The Space Shuttle’s Controversial Launch Abort Plan

    Just about every aspect of spaceflight harbors dangers that are both obvious and concealed. Yet, it is launch and landing that create the most white knuckles and bated breaths. These concerns are well-founded. Getting into orbit requires harnessing unfathomable quantities of volatile energy with laser beam precision. Coming home necessitates somehow dissipating a similar volume of energy within comparably narrow margins of error. As risky as those two endeavors may seem, one NASA plan for the Space Shuttle combined launch and landing into a single 25-minute ride with presumed risks that far exceeded the sum of its parts: the Return To Launch Site (RTLS) abort.

    The first space shuttle mission was briefly considered as an intentional RTLS test flight. Fortunately, cooler heads prevailed.

    As the name implies, RTLS was a plan to land a malfunctioning Space Shuttle on the runway at Kennedy Space Center (KSC) in the shadow of the launch pad that it recently departed. It sounds easy, right? Surely, it’s just like going back home to make sure you turned off the oven. In actuality, there is much more to it than that. Throughout the Shuttle program’s 30-plus years, there was continuous debate over the validity of the RTLS scenario. Skeptics claimed that the RTLS checklist was nothing more than busywork to distract the astronauts as they rode out an irreversible doom. Even the man who commanded the first Space Shuttle flight (STS-1), astronaut John Young, expressed that “RTLS requires continuous miracles interspersed with acts of God to be successful.”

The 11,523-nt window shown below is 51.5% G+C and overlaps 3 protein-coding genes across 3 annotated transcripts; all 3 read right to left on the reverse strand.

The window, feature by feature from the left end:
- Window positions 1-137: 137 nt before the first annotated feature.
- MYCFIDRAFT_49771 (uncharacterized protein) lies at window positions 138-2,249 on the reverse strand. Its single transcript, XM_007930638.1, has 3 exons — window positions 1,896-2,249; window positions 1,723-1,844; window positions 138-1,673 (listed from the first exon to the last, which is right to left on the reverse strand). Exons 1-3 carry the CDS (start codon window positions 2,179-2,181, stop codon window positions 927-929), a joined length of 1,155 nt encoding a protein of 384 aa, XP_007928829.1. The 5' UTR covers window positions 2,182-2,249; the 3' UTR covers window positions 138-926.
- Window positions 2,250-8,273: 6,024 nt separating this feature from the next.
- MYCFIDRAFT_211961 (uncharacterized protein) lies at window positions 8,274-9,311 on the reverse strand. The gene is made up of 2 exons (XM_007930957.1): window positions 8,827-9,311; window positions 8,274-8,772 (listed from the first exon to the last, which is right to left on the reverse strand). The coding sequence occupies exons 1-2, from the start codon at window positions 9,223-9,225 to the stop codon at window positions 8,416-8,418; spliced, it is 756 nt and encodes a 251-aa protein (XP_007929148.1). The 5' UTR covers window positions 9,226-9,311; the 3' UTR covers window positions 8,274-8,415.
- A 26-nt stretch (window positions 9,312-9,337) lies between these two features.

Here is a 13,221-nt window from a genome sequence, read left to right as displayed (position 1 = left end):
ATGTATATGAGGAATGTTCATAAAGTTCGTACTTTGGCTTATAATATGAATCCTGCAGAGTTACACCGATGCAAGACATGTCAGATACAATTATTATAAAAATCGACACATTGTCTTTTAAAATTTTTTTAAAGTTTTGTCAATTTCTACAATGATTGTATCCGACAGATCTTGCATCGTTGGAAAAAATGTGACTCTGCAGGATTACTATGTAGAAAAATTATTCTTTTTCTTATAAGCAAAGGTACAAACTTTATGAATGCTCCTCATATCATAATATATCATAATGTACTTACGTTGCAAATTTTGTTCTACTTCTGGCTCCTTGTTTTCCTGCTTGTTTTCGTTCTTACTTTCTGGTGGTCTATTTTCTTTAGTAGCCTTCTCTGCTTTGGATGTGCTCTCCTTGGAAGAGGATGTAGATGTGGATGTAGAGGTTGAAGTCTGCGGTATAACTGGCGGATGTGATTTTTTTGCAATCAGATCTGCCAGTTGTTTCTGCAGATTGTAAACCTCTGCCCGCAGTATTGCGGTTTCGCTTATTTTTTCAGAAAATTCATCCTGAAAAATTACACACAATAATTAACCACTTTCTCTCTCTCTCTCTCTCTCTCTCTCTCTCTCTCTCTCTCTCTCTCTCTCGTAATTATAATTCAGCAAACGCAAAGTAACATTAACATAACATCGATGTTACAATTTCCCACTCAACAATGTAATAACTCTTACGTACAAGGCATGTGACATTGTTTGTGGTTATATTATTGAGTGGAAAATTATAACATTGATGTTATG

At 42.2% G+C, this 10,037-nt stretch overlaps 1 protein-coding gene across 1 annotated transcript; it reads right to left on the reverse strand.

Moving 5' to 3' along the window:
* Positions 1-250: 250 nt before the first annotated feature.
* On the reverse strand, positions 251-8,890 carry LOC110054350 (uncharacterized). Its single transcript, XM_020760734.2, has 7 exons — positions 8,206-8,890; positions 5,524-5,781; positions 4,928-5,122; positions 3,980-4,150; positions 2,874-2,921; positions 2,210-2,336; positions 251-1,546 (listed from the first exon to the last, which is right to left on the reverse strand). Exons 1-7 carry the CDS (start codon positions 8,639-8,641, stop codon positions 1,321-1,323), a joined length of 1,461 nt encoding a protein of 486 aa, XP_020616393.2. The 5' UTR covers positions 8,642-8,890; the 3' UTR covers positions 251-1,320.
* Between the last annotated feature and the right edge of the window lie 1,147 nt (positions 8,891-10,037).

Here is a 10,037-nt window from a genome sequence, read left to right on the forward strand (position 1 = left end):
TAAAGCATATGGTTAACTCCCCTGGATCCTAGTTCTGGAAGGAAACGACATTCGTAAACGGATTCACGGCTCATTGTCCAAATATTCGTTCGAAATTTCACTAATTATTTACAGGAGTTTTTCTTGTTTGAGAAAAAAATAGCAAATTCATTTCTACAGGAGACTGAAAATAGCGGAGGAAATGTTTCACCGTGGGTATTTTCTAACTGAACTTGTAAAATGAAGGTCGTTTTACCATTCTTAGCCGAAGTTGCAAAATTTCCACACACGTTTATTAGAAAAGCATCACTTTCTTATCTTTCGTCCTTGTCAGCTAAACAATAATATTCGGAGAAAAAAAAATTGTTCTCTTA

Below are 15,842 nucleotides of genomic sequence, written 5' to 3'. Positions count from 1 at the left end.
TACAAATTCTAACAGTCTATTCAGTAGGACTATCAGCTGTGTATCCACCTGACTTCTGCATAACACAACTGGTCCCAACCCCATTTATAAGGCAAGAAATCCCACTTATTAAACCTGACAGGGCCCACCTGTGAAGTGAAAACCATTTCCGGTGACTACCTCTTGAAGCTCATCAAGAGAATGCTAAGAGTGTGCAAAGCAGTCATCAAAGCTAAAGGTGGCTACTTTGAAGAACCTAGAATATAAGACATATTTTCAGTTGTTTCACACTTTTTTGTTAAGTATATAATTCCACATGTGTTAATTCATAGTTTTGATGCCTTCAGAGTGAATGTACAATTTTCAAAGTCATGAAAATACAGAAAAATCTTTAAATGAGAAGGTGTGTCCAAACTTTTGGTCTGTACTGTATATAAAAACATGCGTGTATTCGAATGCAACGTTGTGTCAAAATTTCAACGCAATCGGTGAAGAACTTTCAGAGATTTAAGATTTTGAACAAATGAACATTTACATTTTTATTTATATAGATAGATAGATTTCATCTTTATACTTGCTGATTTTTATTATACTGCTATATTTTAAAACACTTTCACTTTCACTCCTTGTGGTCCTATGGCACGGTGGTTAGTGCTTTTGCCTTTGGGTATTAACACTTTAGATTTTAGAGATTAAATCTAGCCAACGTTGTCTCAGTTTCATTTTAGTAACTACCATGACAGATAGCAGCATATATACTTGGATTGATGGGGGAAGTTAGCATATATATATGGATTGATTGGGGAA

The good news is that the shuttle’s retirement has made the RTLS argument merely an academic one. Of the 135 Space Shuttle launches, only one (STS-51F on 7/29/85) experienced an abort-inducing failure during ascent. In the case of 51F, they safely made a lower-than-planned orbit and carried out the mission. All of the other flights cleanly avoided the dubious honor of settling the RTLS bet.

    The Chemistry Behind Sriracha's Appeal

    Why do our taste buds crave the flavor of rooster sauce? Reactions--a YouTube channel produced by the American Chemical Society--breaks down the chemical ingredients of the popular condiment to explain how it affects our brains. Perfect timing to celebrate the ending of the great Sriracha crisis of late 2013, after the California Department of Public Health halted shipments of Sriracha from its Southern California factory for 30 days. But did you know that there are plenty of rooster sauce alternatives in supermarkets? That's one taste test we'd love to do.